Photographs by Annie Gallagher
We all watch the “who done it” shows on TV and recognize the importance of fingerprints in solving the crime. Fingerprints are truly a useful tool in getting the bad guys, but in eyecare practices there are equivalent “clues” that are often overlooked or misunderstood. They are pressure marks. These little tattletales often lurk under the nosepads, behind the aricula (i.e. the portion of the external ear not contained within the head) or in the area of the mastoid process of the temporal bone. Fortunately you do not need to “dust” your patients or use those flashlights and orange glasses like those folks on “CSI” to detect these important clues.
Pressure marks related to spectacle wear fall into three categories: A. a discoloration of the skin related to heat build-up and possibly reduced circulation, B. a discoloration often accompanied by itching which results from an allergic response or hypersensitivity of the patient and C. a discoloration of the skin accompanied by a “weepy” appearance that may indicate a yeast involvement. Heat, excessive
pressure and other factors such as poor circulation (e.g. elderly patients or those with diabetes), microorganisms and sensitivity to frame or pad materials or residues of soaps, cosmetics, perfumes or other foreign material are all factors that can cause your patient to have annoying “pressure marks.”
A Dispensing ‘Tool’Pressure marks are uncomfortable to the patient, but they can also be a useful problem solving tool for the eyecare provider. A good example is the “never-ending dispensing.” We have all experienced these—usually early in our dispensing learning curve. Perhaps the dispenser feels that a textbook perfect alignment has been achieved and makes the mistake of asking, “Now, how does that feel?” The patient, having been asked to participate—and sometimes with no encouragement—offers suggestions like, “It’s a little loose on the sides of my head,” or “It doesn’t feel quite right on my nose.” This can lead the novice dispenser into prolonged and totally inappropriate changes in a fit that was already near perfect.
Rather than making patient-suggested changes, try recommending the frames should be allowed to “settle a bit” and then the patient should return after several hours (or a day or so) of constant wear so you can “read the pressure marks and refine the fit.” The patient should be cautioned that simply returning the next morning will not work because pressure marks tend to fade overnight. This “reading of the pressure marks” isespecially helpful because it presents objective evidence that will help you get the best alignment. It also gives good reason for your patient to keep his eyewear on long enough for adaptation to begin and it spares you from the frustrating experience of dealing with the complaints of patients who return carrying their new eyewear dangling from thumb and pointer finger like a dead mouse.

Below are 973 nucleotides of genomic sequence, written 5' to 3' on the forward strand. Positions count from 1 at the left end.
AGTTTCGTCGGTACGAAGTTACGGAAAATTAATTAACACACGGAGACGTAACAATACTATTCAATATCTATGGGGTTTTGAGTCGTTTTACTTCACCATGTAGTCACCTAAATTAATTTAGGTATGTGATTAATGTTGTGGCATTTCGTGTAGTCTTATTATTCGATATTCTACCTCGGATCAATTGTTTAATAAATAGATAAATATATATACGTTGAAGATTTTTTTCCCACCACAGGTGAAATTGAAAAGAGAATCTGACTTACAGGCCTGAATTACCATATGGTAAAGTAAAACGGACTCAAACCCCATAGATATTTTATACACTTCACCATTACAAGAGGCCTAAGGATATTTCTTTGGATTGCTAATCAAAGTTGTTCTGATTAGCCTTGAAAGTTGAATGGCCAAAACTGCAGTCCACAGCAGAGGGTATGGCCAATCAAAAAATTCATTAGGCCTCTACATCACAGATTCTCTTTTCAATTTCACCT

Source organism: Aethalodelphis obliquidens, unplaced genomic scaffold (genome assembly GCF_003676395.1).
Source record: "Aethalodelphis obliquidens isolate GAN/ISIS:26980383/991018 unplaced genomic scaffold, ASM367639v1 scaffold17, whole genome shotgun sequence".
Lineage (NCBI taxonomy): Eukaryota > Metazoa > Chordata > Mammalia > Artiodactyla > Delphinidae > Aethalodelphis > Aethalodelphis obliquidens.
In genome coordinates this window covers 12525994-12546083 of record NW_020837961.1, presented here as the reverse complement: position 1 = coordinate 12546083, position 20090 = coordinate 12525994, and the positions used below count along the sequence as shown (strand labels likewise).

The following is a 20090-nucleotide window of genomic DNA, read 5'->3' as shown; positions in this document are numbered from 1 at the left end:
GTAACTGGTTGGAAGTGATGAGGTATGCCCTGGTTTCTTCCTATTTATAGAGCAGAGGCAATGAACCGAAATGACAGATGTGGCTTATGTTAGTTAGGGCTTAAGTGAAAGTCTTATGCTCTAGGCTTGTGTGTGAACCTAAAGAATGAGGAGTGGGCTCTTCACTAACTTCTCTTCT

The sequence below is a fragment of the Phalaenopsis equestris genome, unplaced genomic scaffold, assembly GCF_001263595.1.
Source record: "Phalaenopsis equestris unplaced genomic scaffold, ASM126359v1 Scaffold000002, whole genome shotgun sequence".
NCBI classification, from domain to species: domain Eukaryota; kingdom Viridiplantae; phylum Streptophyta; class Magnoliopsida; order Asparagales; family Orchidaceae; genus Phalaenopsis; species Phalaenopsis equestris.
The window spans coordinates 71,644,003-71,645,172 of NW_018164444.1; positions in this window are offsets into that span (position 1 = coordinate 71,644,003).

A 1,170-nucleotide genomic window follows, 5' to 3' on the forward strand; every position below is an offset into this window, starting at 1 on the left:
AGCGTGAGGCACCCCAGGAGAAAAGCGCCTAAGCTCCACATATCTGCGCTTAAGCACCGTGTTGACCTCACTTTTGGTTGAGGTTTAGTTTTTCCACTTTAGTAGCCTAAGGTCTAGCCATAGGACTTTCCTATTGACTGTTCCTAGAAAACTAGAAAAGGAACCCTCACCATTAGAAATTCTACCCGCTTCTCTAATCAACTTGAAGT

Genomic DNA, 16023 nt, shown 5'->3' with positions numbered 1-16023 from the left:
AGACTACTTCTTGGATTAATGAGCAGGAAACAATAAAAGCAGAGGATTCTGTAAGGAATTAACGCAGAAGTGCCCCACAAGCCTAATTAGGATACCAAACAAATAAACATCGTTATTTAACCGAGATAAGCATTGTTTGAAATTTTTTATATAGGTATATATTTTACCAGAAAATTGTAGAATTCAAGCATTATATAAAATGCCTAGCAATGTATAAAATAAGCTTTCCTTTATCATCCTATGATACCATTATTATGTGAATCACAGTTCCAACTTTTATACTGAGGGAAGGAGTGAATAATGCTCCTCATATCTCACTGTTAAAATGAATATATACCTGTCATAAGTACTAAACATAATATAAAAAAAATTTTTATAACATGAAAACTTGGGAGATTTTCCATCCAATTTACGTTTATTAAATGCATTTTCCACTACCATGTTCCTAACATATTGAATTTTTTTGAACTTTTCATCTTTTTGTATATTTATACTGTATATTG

What To Look For
An example of classic pressure mark syndrome is a pressure mark under the left nose pad and another on the back of the right auricula or in the area or the left mastoid process (see Fig.1). Occasionally the pressure mark will show as a discoloration or even an indentation on the left side of the head in front of the auricula, in which case the patient will also probably complain of the eyewear “sliding down” because the skull often tends to taper narrower from the front of the ear forward and this taper shifts the frame forward and down the nose.
Analyzing ‘Pressure Marks’
We have all seen patients with sore spots that appear to be caused by the fit of their spectacle frames. They usually do need a frame realignment, but they return day after day. At first you relieve the pressure marks and soreness on the right side of the nose and in the left mastoid area. They return the following day with pressure marks on the left side of the nose and the right mastoid area and perhaps the soreness is either lessened or gone. The following day they return with no soreness, but with pressure spots on both sides
of their nose and in both the right and left mastoid areas. You make minor adjustments and, like the sun coming from behind a bank of clouds, they do not return for several days or longer.
Some time later this whole scenario repeats. You ask the patient where they have been and they tell you the last time you realigned their frame, you got it just right. They tell you they think they must have “bumped the frame” and now their problems have started all over again.
The next time this problem pops up, you might ask your patient if he has problems with shoes or dentures, and don’t be surprised if you get a yes. Patients with uncontrolled or undiagnosed diabetes tend to have problems with any pressure or rubbing on their skin when their sugar level is up. Although you cannot diagnose a problem with blood sugar level by the waxing and waning of mysterious pressure marks, you have a responsibility to suggest that the patient see his family physician about a possible blood sugar problem when you become aware of the above pattern of pressure marks and fit problems.